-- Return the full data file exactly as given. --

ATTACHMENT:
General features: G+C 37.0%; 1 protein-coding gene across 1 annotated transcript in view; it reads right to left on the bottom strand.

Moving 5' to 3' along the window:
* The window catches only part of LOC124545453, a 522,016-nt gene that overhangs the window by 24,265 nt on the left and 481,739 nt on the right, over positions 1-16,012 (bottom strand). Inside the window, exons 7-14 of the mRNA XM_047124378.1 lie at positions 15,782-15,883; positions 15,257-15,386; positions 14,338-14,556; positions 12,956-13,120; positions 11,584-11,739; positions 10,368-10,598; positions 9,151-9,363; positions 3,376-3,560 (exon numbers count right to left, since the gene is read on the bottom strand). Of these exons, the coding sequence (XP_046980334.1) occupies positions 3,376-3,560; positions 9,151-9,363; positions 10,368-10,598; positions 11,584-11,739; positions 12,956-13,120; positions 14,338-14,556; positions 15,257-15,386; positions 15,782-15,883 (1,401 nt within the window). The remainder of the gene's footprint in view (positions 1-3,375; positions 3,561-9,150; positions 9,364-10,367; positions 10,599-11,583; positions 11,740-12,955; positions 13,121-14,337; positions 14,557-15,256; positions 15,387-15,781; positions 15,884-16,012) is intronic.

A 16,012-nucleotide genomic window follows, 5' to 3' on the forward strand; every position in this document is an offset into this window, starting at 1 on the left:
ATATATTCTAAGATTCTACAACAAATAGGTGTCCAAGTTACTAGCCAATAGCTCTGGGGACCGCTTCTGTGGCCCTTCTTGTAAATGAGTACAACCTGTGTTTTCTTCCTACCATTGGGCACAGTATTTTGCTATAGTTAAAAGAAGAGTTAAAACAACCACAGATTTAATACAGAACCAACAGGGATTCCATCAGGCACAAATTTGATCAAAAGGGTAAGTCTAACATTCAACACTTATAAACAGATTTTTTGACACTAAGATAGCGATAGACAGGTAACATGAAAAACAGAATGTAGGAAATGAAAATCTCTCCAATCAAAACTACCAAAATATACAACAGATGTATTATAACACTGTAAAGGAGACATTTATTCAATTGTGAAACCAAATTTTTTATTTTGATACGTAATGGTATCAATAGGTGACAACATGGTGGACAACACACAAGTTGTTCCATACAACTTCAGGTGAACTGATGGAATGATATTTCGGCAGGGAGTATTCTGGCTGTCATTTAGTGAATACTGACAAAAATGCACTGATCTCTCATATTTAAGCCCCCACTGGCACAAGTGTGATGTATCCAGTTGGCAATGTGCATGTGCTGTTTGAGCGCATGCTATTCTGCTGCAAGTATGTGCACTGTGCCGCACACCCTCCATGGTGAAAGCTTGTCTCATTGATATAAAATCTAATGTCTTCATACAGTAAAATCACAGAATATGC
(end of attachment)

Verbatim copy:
General features: G+C 37.0%; 1 protein-coding gene across 1 annotated transcript in view; it reads right to left on the bottom strand.

Moving 5' to 3' along the window:
* The window catches only part of LOC124545453, a 522,016-nt gene that overhangs the window by 24,265 nt on the left and 481,739 nt on the right, over positions 1-16,012 (bottom strand). Inside the window, exons 7-14 of the mRNA XM_047124378.1 lie at positions 15,782-15,883; positions 15,257-15,386; positions 14,338-14,556; positions 12,956-13,120; positions 11,584-11,739; positions 10,368-10,598; positions 9,151-9,363; positions 3,376-3,560 (exon numbers count right to left, since the gene is read on the bottom strand). Of these exons, the coding sequence (XP_046980334.1) occupies positions 3,376-3,560; positions 9,151-9,363; positions 10,368-10,598; positions 11,584-11,739; positions 12,956-13,120; positions 14,338-14,556; positions 15,257-15,386; positions 15,782-15,883 (1,401 nt within the window). The remainder of the gene's footprint in view (positions 1-3,375; positions 3,561-9,150; positions 9,364-10,367; positions 10,599-11,583; positions 11,740-12,955; positions 13,121-14,337; positions 14,557-15,256; positions 15,387-15,781; positions 15,884-16,012) is intronic.

A 16,012-nucleotide genomic window follows, 5' to 3' on the forward strand; every position in this document is an offset into this window, starting at 1 on the left:
ATATATTCTAAGATTCTACAACAAATAGGTGTCCAAGTTACTAGCCAATAGCTCTGGGGACCGCTTCTGTGGCCCTTCTTGTAAATGAGTACAACCTGTGTTTTCTTCCTACCATTGGGCACAGTATTTTGCTATAGTTAAAAGAAGAGTTAAAACAACCACAGATTTAATACAGAACCAACAGGGATTCCATCAGGCACAAATTTGATCAAAAGGGTAAGTCTAACATTCAACACTTATAAACAGATTTTTTGACACTAAGATAGCGATAGACAGGTAACATGAAAAACAGAATGTAGGAAATGAAAATCTCTCCAATCAAAACTACCAAAATATACAACAGATGTATTATAACACTGTAAAGGAGACATTTATTCAATTGTGAAACCAAATTTTTTATTTTGATACGTAATGGTATCAATAGGTGACAACATGGTGGACAACACACAAGTTGTTCCATACAACTTCAGGTGAACTGATGGAATGATATTTCGGCAGGGAGTATTCTGGCTGTCATTTAGTGAATACTGACAAAAATGCACTGATCTCTCATATTTAAGCCCCCACTGGCACAAGTGTGATGTATCCAGTTGGCAATGTGCATGTGCTGTTTGAGCGCATGCTATTCTGCTGCAAGTATGTGCACTGTGCCGCACACCCTCCATGGTGAAAGCTTGTCTCATTGATATAAAATCTAATGTCTTCATACAGTAAAATCACAGAATATGC